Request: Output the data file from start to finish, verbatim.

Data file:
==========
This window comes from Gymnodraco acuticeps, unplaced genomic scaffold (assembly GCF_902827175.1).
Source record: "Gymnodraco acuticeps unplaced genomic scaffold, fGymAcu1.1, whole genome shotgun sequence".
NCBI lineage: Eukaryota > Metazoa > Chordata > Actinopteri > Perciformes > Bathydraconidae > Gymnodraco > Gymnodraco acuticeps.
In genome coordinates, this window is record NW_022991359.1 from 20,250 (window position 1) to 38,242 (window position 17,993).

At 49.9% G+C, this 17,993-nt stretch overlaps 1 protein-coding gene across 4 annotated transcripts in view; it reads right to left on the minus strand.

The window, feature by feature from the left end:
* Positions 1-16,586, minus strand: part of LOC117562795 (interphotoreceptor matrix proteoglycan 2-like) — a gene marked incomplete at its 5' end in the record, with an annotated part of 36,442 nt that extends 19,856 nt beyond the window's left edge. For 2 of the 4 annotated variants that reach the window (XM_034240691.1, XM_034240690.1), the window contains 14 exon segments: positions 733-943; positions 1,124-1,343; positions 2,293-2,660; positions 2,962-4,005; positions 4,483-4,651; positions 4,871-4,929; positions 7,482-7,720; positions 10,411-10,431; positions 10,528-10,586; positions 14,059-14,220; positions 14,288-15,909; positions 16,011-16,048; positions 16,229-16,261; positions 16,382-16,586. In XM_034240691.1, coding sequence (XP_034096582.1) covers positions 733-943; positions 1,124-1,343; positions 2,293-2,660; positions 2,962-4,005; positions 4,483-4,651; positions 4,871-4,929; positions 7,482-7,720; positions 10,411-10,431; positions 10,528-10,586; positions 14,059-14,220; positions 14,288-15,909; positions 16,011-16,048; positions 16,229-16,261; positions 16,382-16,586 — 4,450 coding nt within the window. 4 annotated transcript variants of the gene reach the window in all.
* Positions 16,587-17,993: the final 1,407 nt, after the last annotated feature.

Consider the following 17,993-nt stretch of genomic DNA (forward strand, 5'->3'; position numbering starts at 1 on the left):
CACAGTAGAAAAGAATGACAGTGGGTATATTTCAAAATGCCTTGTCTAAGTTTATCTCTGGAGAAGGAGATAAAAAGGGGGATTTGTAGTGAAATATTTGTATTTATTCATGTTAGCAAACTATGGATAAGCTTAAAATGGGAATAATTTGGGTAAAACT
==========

This window comes from Gymnodraco acuticeps, unplaced genomic scaffold (assembly GCF_902827175.1).
Source record: "Gymnodraco acuticeps unplaced genomic scaffold, fGymAcu1.1, whole genome shotgun sequence".
NCBI lineage: Eukaryota > Metazoa > Chordata > Actinopteri > Perciformes > Bathydraconidae > Gymnodraco > Gymnodraco acuticeps.
In genome coordinates, this window is record NW_022991359.1 from 20,250 (window position 1) to 38,242 (window position 17,993).

At 49.9% G+C, this 17,993-nt stretch overlaps 1 protein-coding gene across 4 annotated transcripts in view; it reads right to left on the minus strand.

The window, feature by feature from the left end:
* Positions 1-16,586, minus strand: part of LOC117562795 (interphotoreceptor matrix proteoglycan 2-like) — a gene marked incomplete at its 5' end in the record, with an annotated part of 36,442 nt that extends 19,856 nt beyond the window's left edge. For 2 of the 4 annotated variants that reach the window (XM_034240691.1, XM_034240690.1), the window contains 14 exon segments: positions 733-943; positions 1,124-1,343; positions 2,293-2,660; positions 2,962-4,005; positions 4,483-4,651; positions 4,871-4,929; positions 7,482-7,720; positions 10,411-10,431; positions 10,528-10,586; positions 14,059-14,220; positions 14,288-15,909; positions 16,011-16,048; positions 16,229-16,261; positions 16,382-16,586. In XM_034240691.1, coding sequence (XP_034096582.1) covers positions 733-943; positions 1,124-1,343; positions 2,293-2,660; positions 2,962-4,005; positions 4,483-4,651; positions 4,871-4,929; positions 7,482-7,720; positions 10,411-10,431; positions 10,528-10,586; positions 14,059-14,220; positions 14,288-15,909; positions 16,011-16,048; positions 16,229-16,261; positions 16,382-16,586 — 4,450 coding nt within the window. 4 annotated transcript variants of the gene reach the window in all.
* Positions 16,587-17,993: the final 1,407 nt, after the last annotated feature.

Consider the following 17,993-nt stretch of genomic DNA (forward strand, 5'->3'; position numbering starts at 1 on the left):
CACAGTAGAAAAGAATGACAGTGGGTATATTTCAAAATGCCTTGTCTAAGTTTATCTCTGGAGAAGGAGATAAAAAGGGGGATTTGTAGTGAAATATTTGTATTTATTCATGTTAGCAAACTATGGATAAGCTTAAAATGGGAATAATTTGGGTAAAACT